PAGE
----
Plus, we'll take a look at how Tim Tebow stands in relation to the other QBs in the league via NY/A and ANY/A data, but with rushing stats baked in! As always, there'll be something in it for Tebowmaniacs and Tebow Skeptics alike.
Quick, what's more likely? Me winning a round of picks or Norv Turner keeping his job?
I'd say I've got better odds. Norv has a quarterback who resides inside his own dome. At least I tied for first this week.
Another bit of good news: the Broncos are favored against the Vikings today. The numbers say they've got almost a 53% chance of skull busting the Norsemen.
Enjoy the games, everyone.
Good Morning, Broncos fans! As distant and microscopic a possibility playoff contention had appeared just a few weeks back, Denver has a chance to move into a tie for first place in the AFC West today with a victory in Minnesota combined with an Oakland loss at Miami. Key to the Broncos' chances will be the status of Von Miller, who had surgery on Tuesday to repair torn thumb ligaments and will be a game-time decision. But even if he does play, he'll be wearing a cast on his right hand and will likely cede a good deal of playing time to Mario Haggan.
For those of you clamoring for Tebow's pass/run data combined, stay tuned...
Former Florida stars Tebow and Harvin face off
“I’m not sure,’’ Vikings linebacker E.J. Henderson said, asked why the Broncos are thriving with an offense that’s not supposed to work. “I was one of those guys that said the same thing, just because of the amount of time your quarterback is going to get hit. But maybe they’re successful because of the durability of Tebow, him being a bigger guy and having a running back size compared to a normal quarterback.’‘
At 6-foot-3 and 236 pounds, Tebow packs a punch, and he’s faster than a fullback. He ran the ball 22 times last week in a win over San Diego, the most in a game by an NFL quarterback since 1950. Sanford said he thought he was done defending the option when he left college.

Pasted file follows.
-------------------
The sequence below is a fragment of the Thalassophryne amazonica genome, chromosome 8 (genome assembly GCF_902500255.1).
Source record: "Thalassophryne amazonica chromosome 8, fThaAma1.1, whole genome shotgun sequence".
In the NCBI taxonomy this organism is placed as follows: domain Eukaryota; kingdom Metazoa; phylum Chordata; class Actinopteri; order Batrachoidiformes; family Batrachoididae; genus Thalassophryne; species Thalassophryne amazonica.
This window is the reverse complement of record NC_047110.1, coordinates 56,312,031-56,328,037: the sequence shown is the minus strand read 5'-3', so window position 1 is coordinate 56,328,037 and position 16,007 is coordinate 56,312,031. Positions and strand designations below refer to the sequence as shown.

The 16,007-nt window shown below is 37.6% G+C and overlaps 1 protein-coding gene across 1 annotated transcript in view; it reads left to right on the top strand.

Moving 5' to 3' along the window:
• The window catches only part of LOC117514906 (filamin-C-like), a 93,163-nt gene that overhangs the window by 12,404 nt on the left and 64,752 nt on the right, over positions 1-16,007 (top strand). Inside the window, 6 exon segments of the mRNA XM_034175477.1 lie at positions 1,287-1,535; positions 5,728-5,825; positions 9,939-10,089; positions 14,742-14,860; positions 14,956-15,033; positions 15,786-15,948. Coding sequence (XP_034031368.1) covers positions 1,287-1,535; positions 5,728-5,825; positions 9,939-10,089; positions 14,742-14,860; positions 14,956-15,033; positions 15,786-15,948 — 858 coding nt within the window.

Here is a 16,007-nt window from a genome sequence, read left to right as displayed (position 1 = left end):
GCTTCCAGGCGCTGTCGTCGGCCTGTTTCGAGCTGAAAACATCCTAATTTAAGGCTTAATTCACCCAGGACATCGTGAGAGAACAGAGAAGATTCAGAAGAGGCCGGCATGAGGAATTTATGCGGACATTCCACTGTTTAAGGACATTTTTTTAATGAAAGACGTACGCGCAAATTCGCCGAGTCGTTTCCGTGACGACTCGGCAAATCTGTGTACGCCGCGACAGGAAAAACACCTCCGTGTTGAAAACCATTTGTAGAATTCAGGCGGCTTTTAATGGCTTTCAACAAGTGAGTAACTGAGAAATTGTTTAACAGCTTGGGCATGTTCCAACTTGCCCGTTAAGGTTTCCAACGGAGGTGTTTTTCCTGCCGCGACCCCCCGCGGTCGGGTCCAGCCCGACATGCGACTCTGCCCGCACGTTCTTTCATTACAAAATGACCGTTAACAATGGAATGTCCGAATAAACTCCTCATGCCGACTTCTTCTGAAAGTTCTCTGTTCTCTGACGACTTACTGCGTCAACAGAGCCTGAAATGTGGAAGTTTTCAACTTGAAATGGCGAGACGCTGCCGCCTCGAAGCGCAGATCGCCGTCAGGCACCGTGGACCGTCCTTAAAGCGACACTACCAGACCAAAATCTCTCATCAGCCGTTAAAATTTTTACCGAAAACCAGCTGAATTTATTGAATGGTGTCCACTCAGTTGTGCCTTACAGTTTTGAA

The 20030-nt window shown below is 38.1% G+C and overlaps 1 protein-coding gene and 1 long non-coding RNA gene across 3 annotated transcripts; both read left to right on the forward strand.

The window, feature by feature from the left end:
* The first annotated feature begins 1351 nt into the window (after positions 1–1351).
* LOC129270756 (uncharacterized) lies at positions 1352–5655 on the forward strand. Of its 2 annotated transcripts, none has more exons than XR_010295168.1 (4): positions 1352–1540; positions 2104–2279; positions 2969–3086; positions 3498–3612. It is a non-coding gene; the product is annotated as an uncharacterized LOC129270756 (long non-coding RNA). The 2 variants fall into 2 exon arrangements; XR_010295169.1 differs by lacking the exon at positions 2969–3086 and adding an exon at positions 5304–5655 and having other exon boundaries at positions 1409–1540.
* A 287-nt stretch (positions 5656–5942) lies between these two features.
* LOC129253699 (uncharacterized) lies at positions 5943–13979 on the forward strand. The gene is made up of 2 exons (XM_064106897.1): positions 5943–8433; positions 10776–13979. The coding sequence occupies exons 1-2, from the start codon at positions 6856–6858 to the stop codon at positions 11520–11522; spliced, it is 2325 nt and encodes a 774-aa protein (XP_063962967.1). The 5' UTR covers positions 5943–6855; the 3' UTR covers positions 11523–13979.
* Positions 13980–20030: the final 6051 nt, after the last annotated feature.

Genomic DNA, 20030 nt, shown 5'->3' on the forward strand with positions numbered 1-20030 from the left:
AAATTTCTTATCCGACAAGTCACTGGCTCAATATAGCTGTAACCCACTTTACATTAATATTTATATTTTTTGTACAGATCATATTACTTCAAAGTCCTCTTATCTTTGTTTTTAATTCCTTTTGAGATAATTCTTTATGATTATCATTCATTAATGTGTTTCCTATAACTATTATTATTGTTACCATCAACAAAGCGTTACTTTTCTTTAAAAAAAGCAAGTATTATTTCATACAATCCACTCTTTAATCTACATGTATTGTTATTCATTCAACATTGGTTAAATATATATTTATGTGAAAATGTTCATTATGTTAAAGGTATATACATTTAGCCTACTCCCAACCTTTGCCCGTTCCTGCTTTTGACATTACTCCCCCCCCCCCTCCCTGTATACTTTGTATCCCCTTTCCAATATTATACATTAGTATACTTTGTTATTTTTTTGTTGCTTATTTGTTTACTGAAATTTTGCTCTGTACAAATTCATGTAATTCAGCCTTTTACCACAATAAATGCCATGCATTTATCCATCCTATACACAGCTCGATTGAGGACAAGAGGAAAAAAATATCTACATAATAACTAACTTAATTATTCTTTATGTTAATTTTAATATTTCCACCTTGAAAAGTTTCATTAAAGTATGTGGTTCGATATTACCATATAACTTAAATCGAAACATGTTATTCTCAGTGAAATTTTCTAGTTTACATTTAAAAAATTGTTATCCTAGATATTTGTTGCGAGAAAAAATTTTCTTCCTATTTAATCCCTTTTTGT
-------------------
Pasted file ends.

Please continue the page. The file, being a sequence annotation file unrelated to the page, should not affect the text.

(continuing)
“He’s strong, really one of strongest guys I’ve ever come across, especially at quarterback,’’ [Jamarca] Sanford said. “He’s really like a tailback. When you come to tackle him, you better pack your lunch.’‘
You might consider bringing your hard hat and steel toe boots, too, son.
How to beat the Broncos
The Broncos are also winning with Tebow posting a Total QBR of 34.6 (31st in the league). However, it’s fair to note that while QBR does account for a quarterback’s running ability, it doesn’t account for the return of the option quarterback. The option hadn’t been seen in the NFL for decades and is even being phased out in college football. But the Broncos are running it and Tebow is making it work.
According to our video analysis team, up to this point, the Broncos’ option is working at a rate of about 55 percent, a rate far exceeding that of normal rushing plays around the league (about 44 percent), and an enormous jump on the Broncos’ running success rate when not using the option (about 36 percent). Given that Tebow has to make the quick decisions on what to do with the ball, he deserves some credit for this that QBR is currently not giving him.
You'll need an ESPN Insider subscription to access this article, but if you don't have one, let me summarize Dean Oliver's earth-shattering game plan for beating the Broncos:
Oliver does offer another fact that doesn't constitute a strategy, but is interesting (and obvious if one has been paying attention)--namely, that the Broncos have been trying to trick opponents by showing 3-wide receiver sets when they are, in fact, going to run the football. Of course they have, my dear Oliver. It's simply another way of forcing the defense to use a defensive back against a 245-pound quarterback who loves to truck guys smaller than him.
Fortunately for the Broncos, Oliver's plan is not not easily executed unless you're the Green Bay Packers. Six teams have tried. Five teams have failed. Something is working. The last time I remember reading articles like this, it was 1998.